No fewer than 3,992 indigent students from SouthWest Nigeria benefited from a scholarship scheme of Scholarship Aids Initiatives.

The Initiative, a Non-Governmental Organisation (NGO) gave the scholarship awards to the students at the year 2020 Stakeholders’ Forum and Presentation of Awards, held in Abeokuta, the Ogun state capital.

About 8,034 students applied for the 2020 Scholarship scheme.

The African Regional President of the Initiative, Dr. Oluwatosin Adebayo in his welcome address noted that the Initiative is committed to creating opportunities for the less privileged to have access to quality education.

The theme of the event was, “COVID-19: The Effect On Nigeria Educational System”.

He said, the Initiative would pay 75 percent of the tuition fees of the beneficiaries while their parents pay the remaining 25 percent.

Adebayo disclosed that the Initiative is planning a tuition-free private university to accommodate indigent students with exceptional academic records.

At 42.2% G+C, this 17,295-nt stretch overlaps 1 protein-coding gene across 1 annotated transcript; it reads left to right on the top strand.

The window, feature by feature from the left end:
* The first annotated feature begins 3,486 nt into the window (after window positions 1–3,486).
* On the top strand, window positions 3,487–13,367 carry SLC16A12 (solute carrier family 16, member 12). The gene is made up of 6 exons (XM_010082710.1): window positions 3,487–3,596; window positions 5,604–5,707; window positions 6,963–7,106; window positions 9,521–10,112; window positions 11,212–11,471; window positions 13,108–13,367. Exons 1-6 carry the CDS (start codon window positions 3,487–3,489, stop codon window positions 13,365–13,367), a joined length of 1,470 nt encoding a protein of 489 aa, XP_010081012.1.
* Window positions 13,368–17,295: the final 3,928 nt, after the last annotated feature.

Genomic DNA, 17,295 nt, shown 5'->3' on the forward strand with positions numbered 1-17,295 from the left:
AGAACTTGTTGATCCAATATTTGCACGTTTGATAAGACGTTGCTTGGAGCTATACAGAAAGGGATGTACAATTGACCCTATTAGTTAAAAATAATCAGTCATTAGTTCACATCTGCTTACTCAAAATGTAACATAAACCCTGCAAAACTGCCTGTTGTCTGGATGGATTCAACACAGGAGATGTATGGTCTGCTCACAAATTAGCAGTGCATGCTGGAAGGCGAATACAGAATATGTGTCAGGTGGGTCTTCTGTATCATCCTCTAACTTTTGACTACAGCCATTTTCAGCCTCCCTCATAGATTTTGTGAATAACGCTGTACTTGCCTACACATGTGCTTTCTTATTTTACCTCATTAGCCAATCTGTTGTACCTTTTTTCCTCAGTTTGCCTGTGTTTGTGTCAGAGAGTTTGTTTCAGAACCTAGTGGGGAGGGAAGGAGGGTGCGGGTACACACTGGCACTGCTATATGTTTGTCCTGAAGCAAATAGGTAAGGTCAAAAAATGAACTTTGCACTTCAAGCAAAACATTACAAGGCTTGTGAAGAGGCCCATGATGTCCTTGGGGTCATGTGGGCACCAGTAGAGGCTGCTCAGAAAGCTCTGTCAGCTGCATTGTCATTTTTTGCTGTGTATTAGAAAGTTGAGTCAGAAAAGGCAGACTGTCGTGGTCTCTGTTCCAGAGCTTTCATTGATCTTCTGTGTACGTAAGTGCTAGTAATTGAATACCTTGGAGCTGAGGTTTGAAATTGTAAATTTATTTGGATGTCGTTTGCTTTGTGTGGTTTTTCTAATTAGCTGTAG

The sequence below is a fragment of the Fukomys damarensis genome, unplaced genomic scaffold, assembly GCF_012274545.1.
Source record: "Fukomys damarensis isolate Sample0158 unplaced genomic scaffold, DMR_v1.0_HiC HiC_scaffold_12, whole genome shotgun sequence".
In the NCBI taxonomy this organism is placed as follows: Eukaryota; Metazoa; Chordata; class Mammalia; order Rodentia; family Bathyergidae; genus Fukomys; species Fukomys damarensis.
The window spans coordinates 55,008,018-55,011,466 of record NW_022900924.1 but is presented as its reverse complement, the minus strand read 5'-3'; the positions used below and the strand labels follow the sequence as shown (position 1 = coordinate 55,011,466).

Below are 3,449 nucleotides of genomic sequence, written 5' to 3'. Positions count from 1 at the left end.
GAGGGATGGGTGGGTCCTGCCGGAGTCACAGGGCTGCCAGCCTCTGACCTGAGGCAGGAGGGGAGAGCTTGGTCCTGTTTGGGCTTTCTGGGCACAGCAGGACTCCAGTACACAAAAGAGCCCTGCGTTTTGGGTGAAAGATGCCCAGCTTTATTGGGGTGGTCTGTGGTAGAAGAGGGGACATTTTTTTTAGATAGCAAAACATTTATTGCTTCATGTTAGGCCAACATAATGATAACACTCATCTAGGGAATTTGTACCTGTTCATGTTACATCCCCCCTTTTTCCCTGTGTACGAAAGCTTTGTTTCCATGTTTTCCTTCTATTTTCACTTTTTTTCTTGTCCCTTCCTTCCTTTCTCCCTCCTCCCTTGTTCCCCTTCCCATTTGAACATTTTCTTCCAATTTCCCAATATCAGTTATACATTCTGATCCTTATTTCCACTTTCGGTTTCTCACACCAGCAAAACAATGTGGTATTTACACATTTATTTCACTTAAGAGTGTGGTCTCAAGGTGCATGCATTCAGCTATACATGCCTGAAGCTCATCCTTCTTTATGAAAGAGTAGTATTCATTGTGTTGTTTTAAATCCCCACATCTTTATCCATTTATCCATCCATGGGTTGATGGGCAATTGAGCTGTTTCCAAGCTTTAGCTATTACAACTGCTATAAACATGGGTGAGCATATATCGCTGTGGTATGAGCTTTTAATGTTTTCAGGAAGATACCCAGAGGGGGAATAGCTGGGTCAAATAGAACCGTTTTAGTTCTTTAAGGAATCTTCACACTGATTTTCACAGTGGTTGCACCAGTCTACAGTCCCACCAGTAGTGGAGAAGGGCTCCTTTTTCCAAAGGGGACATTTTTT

He accused the government of not being serious with education, saying “It is saddened that the government doesn’t want the youths to be educated, the government is trying to discourage students from going to school that is why we are having all this crisis in the education sector.

“The mission of this organisation as a Non-Governmental Organisation is to make education become easy for the less privileged ones in the society by assisting students towards their career.

“Many brilliant and intelligent children are on the street today hawking, some are into some illegal activities due to financial crisis”, Adebayo said.

The National Programme Coordinator, Initiative Dr. Oluwafunmilola R Oluwatosin while speaking on the theme of the event said, COVID-19 had adversely affected the educational system all over the world, but the developed countries of the world were able to face the challenge such that students learning was not affected.

Olutosin said the outbreak of COVID-19 did not seriously affect the education sector of developed countries because “they had long before now put in place e-learning which assisted them in coping with the effects of the pandemic.

“But in the case of Nigeria academic learning could not continue due to so many factors that are always referred to as ‘Nigerian factors’ such as poor electricity supply, poor network, inadequate internet facilities, financial problems and even high level of illiteracy”, she added.

She however commended schools that deployed the technology in teaching their students during the COVID-19 lockdown period.

Source: Daily Trust